Cycle of Poverty and Disease Can Be Broken, Paul Farmer Says at OSF-SPP Event

June 14, 2013

The cycle of poverty and disease can be broken through investment in public health systems, according to Dr. Paul Farmer, Harvard University professor and  United Nations Special Adviser for Community-Based Medicine and Lessons from Haiti, and founder of Partners In Health.

At a June 12 event at the Central European University (CEU), sponsored by the Open Society Foundations and CEU’s School of Public Policy, Farmer spoke from 25 years of experience in Haiti, Rwanda and other developing nations where he has built hospitals and helped generate astonishing improvements in public health.

The public lecture, entitled “Foreign Aid”: Five Emerging Myths, Ten Facts, Five Steps Forward, was held at the conclusion of a two-day event during which high-level policy makers, representatives of countries receiving official development assistance, bilateral and multilateral donors, NGO representatives and academics gathered to share the lessons they have learned, discuss challenges, and explore potential strategies on the strengthening of the accountability and transparency mechanisms of governments receiving development assistance for public health programs.

“Paul is the world’s foremost strategist for combating disease in situations of extreme poverty,” CEU Rector and President John Shattuck said in introducing Farmer. “He has a unique and revolutionary approach to development assistance. The world should pay attention.”

Farmer’s approach focuses on long-term funding and cooperation between non-governmental organizations and public institutions. This  “accompaniment” approach debunks several misconceptions about foreign aid and what it can do.

“It’s not true that foreign aid doesn’t work,” Farmer said. “It can have an impact if it’s invested in systems, with a long-term engagement among partners, in an egalitarian way.”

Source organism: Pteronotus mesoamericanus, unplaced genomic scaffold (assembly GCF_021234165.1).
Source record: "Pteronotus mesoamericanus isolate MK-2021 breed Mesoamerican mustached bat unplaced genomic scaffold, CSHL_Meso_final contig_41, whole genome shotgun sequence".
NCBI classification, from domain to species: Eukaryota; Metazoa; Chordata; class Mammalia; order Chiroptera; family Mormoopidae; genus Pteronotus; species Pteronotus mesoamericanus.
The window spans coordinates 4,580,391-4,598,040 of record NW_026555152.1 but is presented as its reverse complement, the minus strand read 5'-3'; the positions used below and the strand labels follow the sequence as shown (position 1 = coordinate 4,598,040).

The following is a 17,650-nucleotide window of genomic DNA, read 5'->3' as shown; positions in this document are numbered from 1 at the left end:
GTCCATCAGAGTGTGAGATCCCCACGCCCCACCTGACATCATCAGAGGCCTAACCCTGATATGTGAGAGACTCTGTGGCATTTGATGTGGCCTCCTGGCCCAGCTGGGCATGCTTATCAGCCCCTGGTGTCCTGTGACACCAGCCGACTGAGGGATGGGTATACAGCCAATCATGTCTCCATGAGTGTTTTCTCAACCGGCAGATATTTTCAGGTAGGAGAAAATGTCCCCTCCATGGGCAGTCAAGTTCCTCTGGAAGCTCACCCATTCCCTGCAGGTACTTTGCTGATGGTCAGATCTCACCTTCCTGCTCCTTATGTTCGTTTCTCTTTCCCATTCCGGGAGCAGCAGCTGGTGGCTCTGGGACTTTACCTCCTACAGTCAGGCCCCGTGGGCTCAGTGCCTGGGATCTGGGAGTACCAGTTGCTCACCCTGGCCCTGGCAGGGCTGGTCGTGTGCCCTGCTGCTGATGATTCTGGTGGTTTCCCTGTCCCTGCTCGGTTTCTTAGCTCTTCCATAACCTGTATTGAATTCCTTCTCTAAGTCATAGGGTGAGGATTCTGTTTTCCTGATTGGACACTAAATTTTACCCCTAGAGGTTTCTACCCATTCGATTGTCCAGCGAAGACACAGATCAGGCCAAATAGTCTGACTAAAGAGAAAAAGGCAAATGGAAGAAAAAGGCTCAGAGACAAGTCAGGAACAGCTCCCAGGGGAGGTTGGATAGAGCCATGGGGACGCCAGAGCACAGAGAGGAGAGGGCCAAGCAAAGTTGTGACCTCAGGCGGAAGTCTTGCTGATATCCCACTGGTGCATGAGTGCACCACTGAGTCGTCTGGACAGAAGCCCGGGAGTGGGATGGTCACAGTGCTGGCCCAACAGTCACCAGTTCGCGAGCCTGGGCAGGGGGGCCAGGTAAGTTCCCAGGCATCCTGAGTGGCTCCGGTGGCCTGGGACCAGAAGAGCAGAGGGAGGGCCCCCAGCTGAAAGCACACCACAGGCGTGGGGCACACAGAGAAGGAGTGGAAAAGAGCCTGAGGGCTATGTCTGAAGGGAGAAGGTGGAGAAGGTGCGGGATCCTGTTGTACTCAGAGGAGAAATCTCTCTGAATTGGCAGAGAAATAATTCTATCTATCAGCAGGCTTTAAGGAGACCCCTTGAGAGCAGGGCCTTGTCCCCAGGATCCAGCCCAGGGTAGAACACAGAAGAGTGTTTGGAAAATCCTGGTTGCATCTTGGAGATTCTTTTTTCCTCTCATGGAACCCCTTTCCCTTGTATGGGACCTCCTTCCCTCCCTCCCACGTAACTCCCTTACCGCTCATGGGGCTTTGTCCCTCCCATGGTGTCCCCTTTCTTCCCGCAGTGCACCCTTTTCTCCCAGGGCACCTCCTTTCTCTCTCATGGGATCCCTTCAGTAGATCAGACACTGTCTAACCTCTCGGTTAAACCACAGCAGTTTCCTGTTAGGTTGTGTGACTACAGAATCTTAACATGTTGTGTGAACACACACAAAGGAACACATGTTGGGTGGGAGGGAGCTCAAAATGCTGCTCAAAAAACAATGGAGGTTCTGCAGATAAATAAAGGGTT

The approach has worked in Haiti, where the NGO that Farmer founded, Partners in Health, built a 300-bed teaching hospital in a rural area in just two years. The hospital, built entirely with private donations, is now a public health care facility owned by the local government where a new generation of medical professionals will be trained.

Farmer countered the perception that secondary and tertiary health care isn’t a priority or cost-effective in regions of extreme poverty. Health care must be looked at comprehensively, since poor countries struggle not only with infectious disease, but also with chronic illnesses and emergency care, just like in developed countries. Funding may be focused on one aspect of public health, such as HIV, but it can and should be extended to other care, and integrated even with housing and education, he said.

Critics of foreign aid often claim that governments are weak and corrupt and therefore must be circumvented or avoided when implementing programs. However, Farmer counters that it’s also true that we conflate poor and weak systems with corrupt systems. “If we don’t have a tax collection system in a country, for example, it’s possible to mistake weakness for corruption.”

He went on to argue that NGOs are not the only solution.  NGOs do important work, but partnerships with governments are essential, Farmer said.

Farmer concluded with an optimistic message about breaking the cycle of poverty and disease.

“Not only is it doable if we rethink aid and move toward this accompaniment model, but I would say it would cost more not to do it,” he said. “The idea of having a sustainable planet that’s peaceful and kindly without taking on the equity gap is hard to imagine. If we look at poverty reduction, we have reason to hope.”

For more information on the work of Dr. Paul Farmer please visit

A recording of the entire lecture is available here.